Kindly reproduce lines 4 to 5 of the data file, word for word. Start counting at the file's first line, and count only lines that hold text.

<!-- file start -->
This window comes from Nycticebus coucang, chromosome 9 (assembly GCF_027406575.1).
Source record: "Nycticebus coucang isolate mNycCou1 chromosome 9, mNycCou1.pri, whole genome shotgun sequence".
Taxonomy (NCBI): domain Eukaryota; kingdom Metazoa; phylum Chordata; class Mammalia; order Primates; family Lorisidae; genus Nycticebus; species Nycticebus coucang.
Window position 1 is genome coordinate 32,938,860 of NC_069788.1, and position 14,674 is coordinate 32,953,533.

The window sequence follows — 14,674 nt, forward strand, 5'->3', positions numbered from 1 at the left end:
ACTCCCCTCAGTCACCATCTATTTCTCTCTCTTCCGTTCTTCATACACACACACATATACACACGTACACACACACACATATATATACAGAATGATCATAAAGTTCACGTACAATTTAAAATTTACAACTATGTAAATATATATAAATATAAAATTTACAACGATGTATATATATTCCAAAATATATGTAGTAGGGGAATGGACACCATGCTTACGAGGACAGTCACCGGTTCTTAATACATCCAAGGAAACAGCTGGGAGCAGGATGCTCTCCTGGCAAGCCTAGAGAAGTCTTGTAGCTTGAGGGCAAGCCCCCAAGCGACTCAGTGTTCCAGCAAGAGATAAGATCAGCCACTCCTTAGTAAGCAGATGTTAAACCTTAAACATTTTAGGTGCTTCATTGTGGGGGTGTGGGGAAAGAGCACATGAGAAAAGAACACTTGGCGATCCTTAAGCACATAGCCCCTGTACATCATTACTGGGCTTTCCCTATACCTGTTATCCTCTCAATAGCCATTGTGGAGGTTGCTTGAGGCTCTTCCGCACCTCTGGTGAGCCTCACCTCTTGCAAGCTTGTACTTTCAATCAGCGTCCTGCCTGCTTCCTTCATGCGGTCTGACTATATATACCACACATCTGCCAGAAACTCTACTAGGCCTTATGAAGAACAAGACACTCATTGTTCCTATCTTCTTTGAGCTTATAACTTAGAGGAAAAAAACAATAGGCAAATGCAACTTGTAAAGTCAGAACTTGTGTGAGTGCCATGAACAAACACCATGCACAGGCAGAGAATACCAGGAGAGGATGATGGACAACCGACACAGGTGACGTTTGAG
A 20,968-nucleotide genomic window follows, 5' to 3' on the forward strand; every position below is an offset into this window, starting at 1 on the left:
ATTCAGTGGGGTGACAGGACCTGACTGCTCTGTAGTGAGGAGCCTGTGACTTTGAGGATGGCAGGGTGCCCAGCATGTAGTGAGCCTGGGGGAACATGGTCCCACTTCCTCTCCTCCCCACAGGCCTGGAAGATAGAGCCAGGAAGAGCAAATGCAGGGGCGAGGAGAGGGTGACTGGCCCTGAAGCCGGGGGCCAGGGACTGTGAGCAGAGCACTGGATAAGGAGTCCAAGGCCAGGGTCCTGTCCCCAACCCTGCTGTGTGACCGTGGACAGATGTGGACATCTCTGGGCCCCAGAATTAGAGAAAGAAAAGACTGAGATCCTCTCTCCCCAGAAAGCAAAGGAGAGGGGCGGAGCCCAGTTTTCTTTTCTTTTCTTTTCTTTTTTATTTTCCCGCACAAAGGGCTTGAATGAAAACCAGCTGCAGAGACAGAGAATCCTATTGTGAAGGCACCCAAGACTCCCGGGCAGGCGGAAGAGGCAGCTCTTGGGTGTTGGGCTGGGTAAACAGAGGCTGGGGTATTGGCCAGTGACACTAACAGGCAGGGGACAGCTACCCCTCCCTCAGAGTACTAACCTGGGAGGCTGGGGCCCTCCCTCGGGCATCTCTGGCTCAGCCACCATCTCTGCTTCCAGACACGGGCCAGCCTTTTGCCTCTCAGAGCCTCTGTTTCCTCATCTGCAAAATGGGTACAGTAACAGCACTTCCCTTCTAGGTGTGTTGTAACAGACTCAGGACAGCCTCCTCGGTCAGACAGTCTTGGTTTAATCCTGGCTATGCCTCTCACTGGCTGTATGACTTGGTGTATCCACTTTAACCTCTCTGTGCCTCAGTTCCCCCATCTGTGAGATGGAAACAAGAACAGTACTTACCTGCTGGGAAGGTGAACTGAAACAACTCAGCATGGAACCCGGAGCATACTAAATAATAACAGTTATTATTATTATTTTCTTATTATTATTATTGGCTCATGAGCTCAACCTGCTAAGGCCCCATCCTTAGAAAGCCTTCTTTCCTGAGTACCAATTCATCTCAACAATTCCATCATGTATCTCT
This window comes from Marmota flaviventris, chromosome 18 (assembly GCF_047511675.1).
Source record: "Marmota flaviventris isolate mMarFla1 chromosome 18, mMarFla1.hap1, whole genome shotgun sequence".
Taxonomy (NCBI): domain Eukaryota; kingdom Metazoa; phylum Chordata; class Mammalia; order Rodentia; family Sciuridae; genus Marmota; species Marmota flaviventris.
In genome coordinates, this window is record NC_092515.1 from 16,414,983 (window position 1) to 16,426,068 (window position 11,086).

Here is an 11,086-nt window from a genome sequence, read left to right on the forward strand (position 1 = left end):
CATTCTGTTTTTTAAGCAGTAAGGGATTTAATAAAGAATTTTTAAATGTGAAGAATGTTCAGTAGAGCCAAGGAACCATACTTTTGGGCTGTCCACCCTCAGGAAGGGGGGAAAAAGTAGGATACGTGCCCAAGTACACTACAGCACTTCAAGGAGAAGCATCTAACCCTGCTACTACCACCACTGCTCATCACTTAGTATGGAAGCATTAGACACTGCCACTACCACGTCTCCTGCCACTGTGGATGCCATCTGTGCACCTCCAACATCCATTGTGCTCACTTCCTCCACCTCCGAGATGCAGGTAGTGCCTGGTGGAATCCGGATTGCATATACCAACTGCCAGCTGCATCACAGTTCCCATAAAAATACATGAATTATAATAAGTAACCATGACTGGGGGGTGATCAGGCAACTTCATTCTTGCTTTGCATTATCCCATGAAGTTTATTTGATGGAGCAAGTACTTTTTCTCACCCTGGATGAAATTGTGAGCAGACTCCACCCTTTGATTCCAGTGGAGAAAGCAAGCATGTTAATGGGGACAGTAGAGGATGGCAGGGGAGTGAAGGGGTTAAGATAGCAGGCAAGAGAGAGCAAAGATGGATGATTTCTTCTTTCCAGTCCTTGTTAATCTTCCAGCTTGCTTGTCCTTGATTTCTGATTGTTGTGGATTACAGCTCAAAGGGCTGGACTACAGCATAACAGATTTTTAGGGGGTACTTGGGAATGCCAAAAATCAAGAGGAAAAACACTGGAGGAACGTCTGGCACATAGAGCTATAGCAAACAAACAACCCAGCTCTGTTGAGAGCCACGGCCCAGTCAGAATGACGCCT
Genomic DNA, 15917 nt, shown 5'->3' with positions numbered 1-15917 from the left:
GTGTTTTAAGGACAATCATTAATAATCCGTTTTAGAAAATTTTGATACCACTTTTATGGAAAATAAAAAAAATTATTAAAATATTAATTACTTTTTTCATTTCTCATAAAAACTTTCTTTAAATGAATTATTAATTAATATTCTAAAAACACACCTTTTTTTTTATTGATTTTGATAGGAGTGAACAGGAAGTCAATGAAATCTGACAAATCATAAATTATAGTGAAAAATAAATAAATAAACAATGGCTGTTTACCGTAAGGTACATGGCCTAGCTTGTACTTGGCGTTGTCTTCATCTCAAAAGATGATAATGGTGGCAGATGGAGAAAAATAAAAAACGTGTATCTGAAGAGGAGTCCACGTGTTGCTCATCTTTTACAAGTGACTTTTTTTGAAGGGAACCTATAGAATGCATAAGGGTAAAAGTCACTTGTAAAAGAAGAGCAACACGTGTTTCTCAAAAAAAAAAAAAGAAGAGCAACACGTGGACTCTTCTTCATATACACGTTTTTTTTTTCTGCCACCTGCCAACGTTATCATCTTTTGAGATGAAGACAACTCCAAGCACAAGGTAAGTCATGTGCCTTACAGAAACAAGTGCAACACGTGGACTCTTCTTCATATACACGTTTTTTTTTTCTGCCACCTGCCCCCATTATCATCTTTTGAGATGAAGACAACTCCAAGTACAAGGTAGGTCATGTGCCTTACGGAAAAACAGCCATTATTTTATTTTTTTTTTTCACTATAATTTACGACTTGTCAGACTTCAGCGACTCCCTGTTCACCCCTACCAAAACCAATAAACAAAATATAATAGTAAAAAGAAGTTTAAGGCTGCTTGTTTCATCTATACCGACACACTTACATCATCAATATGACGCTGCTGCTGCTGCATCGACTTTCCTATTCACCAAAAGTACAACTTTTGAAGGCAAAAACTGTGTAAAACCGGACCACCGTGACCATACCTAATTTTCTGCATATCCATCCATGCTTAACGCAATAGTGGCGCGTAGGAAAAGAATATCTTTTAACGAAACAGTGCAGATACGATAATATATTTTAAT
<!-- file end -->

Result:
Window position 1 is genome coordinate 32,938,860 of NC_069788.1, and position 14,674 is coordinate 32,953,533.

The window sequence follows — 14,674 nt, forward strand, 5'->3', positions numbered from 1 at the left end: